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5 challenges the Fed chief could face in the next four years

Progressive Democrats want the Fed to take a more expansionary role in the economy by stepping up efforts to boost employment, stave off climate risks and tackle inequality. Conservatives want it to stick to its monetary stance, pay more attention to containing inflation, and reduce its footprint in financial markets and on the regulatory front.

Whoever the Democratic president elects, the next Fed chief has to grapple with important issues of monetary policy and the nature of money.

Here are some of the biggest challenges over the next four years:


After the outbreak of the coronavirus pandemic, the Fed cut its benchmark interest rate to near zero overnight and bought trillions of dollars in government bonds and mortgage-backed securities.

With the economy recovering quickly, Fed policymakers are likely to begin winding up bond purchases later this year.

However, under a new monetary policy framework that was passed last August, they plan to wait until the economy has reached full employment and inflation is at and moderately above 2% before raising interest rates.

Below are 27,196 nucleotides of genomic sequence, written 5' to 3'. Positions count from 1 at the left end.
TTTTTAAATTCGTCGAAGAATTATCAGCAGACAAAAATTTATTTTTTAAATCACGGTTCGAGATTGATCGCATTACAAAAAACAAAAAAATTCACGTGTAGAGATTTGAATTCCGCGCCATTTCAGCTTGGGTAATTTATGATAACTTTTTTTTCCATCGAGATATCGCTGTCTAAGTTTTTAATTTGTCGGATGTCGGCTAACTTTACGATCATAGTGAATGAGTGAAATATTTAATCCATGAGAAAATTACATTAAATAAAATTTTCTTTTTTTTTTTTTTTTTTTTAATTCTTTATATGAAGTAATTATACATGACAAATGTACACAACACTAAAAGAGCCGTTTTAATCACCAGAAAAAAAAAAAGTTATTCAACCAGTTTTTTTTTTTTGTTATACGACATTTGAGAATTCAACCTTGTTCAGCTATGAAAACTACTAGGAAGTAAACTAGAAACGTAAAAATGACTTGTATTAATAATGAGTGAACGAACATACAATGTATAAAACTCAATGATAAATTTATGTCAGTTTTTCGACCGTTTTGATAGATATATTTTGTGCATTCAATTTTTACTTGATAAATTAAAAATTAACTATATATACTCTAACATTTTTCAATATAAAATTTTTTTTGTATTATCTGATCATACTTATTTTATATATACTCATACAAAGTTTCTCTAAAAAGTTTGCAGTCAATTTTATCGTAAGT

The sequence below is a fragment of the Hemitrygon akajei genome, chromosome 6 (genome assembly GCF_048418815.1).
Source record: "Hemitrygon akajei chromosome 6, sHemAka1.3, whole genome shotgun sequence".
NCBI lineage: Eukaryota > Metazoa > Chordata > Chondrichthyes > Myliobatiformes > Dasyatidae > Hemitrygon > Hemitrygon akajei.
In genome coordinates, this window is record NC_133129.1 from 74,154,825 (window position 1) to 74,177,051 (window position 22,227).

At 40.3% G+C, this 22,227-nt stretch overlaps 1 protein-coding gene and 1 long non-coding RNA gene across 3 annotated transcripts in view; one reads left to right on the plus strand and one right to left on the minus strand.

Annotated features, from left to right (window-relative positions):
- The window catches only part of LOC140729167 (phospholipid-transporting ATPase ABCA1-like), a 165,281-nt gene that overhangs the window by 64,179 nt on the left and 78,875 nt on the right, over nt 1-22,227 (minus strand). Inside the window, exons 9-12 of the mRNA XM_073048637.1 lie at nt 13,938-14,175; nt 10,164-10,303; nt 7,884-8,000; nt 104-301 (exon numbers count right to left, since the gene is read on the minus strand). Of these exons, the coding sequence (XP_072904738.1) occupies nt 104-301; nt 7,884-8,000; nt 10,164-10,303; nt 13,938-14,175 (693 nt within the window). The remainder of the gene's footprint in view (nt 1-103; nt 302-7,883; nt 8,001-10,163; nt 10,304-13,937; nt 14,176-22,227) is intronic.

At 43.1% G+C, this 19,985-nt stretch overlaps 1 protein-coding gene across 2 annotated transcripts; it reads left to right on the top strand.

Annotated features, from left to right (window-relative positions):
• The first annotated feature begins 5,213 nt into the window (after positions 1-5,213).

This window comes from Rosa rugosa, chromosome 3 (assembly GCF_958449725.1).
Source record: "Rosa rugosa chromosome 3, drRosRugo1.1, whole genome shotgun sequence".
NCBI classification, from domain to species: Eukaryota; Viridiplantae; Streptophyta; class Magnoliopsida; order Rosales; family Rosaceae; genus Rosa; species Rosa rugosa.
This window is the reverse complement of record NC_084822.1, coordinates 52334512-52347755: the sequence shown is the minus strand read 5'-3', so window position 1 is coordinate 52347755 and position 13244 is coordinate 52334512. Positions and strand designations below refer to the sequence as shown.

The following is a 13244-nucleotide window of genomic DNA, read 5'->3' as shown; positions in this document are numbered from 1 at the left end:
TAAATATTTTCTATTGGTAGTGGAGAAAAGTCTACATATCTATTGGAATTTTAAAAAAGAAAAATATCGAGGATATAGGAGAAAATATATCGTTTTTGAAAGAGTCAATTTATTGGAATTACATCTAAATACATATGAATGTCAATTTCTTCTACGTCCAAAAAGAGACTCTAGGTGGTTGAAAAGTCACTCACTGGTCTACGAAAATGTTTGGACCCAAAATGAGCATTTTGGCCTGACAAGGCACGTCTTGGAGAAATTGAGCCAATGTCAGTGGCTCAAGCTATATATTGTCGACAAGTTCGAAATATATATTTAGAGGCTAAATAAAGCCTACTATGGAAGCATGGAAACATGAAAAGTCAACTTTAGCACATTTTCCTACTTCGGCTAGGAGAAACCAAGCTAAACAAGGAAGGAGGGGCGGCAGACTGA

It’s a promise that a new Fed chief may find difficult to keep. Most Fed politicians believe the current surge in inflation, above 2%, is temporary. But if the price hikes prove to be more sustained, the central bank chief might end up overseeing a rate hike before all budding workers can get a job.

In August, 5.3 million Americans were less employed than before the pandemic.

“There are a lot of things that are going to change in the future that are really structural aspects of the economy that I think we need to pay a lot of attention to to make sure we are appropriate.” Adapting our policies to the economy, “Cleveland Fed President Loretta Mester said in an interview in August.


If the Fed’s new framework results in monetary policy remaining relaxed longer in pursuit of a stronger labor market, analysts say financial regulations may need to be tightened to avoid risky behavior that could trigger a crisis.